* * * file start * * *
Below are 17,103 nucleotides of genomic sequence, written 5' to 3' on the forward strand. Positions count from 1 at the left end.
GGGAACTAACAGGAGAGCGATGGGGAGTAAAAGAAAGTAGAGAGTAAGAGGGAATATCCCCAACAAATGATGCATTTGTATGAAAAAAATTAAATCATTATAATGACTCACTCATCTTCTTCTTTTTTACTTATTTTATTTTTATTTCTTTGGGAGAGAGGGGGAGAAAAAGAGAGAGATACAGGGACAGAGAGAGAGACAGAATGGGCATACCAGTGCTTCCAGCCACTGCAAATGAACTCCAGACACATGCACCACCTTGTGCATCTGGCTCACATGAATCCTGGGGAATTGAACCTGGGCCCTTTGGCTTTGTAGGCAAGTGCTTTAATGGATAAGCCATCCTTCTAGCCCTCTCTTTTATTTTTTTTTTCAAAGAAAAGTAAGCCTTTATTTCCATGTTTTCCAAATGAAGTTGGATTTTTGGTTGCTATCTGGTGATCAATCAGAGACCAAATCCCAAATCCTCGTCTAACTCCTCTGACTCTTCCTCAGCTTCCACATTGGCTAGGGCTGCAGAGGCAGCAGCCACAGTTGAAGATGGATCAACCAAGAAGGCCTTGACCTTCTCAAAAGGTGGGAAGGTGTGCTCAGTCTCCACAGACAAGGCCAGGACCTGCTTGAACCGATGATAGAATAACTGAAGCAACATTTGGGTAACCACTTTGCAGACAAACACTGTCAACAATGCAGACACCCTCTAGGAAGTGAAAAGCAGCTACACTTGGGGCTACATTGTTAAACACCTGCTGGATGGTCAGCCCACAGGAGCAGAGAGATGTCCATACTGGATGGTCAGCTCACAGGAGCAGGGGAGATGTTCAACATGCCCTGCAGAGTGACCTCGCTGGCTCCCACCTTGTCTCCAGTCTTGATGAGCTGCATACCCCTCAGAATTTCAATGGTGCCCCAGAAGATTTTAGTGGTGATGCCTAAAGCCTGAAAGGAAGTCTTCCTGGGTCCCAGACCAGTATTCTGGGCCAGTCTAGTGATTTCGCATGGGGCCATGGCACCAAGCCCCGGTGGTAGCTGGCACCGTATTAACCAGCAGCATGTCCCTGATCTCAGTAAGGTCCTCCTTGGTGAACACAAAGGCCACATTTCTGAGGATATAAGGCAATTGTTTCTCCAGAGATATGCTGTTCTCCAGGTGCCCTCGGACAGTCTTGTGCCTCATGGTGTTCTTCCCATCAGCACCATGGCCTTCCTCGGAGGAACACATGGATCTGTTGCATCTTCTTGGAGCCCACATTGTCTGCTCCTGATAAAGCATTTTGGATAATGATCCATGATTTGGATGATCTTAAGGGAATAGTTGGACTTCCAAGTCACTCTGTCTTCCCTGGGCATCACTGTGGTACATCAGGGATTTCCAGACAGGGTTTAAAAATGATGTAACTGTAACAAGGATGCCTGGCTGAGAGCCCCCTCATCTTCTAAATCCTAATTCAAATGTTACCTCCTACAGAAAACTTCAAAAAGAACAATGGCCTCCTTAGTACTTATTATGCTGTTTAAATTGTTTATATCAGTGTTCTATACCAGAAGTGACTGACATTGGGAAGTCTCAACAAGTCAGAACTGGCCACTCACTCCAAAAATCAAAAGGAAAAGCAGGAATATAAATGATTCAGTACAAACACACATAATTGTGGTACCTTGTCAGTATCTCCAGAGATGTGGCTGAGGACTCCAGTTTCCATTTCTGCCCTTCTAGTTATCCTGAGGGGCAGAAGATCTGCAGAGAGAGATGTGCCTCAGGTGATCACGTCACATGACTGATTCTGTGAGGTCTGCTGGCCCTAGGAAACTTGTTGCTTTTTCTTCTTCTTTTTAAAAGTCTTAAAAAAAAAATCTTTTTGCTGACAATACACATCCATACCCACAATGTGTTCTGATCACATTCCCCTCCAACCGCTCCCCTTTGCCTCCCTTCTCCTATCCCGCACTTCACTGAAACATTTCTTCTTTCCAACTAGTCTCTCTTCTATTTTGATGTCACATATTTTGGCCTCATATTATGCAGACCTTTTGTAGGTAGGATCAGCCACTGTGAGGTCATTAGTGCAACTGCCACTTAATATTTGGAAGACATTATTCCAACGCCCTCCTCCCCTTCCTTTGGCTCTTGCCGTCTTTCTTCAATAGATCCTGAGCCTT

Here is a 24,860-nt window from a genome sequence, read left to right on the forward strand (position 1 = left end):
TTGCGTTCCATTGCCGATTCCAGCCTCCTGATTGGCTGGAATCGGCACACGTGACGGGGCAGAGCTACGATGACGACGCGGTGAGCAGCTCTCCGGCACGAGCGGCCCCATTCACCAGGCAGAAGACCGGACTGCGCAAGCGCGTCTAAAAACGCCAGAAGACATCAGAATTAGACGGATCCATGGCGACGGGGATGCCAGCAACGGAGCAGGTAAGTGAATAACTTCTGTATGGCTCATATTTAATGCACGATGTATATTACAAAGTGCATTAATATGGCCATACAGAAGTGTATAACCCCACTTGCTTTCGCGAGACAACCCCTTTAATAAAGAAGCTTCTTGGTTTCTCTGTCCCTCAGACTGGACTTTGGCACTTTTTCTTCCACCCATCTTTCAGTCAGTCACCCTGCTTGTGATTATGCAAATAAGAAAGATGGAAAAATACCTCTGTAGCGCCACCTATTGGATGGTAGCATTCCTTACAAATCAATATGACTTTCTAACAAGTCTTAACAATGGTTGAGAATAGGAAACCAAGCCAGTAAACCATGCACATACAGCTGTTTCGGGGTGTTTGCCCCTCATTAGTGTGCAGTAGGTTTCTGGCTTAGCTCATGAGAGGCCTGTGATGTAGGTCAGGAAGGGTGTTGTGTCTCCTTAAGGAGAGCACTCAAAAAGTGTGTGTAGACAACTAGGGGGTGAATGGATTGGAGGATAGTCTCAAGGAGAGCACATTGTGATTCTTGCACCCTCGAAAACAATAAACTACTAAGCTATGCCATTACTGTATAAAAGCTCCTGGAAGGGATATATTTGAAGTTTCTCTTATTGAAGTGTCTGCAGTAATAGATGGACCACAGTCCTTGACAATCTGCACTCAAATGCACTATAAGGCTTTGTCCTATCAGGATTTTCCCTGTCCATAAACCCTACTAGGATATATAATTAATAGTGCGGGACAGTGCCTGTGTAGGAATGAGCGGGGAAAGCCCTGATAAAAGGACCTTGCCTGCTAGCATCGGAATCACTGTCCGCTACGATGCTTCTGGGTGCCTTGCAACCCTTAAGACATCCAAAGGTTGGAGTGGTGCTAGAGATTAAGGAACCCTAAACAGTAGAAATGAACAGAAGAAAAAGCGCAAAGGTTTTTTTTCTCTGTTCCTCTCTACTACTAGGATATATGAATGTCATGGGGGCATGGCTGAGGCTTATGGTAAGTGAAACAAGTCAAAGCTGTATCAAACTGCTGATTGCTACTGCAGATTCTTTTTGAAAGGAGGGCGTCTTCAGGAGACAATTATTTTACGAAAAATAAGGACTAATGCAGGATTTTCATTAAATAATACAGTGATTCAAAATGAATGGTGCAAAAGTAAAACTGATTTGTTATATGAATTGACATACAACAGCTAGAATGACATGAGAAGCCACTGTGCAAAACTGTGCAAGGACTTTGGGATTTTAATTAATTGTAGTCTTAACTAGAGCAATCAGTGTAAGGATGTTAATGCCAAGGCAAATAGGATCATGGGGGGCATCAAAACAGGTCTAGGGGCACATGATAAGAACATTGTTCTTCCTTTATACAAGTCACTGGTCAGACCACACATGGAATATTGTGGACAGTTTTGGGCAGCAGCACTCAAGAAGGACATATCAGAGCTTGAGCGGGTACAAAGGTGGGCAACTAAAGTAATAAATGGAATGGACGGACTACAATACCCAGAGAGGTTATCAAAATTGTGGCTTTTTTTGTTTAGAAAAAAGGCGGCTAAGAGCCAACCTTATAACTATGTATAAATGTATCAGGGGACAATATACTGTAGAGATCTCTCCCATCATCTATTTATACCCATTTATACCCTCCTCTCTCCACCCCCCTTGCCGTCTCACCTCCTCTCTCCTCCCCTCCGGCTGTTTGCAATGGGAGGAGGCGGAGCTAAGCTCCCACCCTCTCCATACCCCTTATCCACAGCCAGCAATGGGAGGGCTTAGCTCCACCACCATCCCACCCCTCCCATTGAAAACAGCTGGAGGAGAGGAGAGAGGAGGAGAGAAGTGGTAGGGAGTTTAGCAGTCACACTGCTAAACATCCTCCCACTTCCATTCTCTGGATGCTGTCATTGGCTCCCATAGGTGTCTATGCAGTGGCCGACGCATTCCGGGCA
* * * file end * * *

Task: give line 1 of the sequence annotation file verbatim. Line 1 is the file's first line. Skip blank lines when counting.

Below are 17,103 nucleotides of genomic sequence, written 5' to 3' on the forward strand. Positions count from 1 at the left end.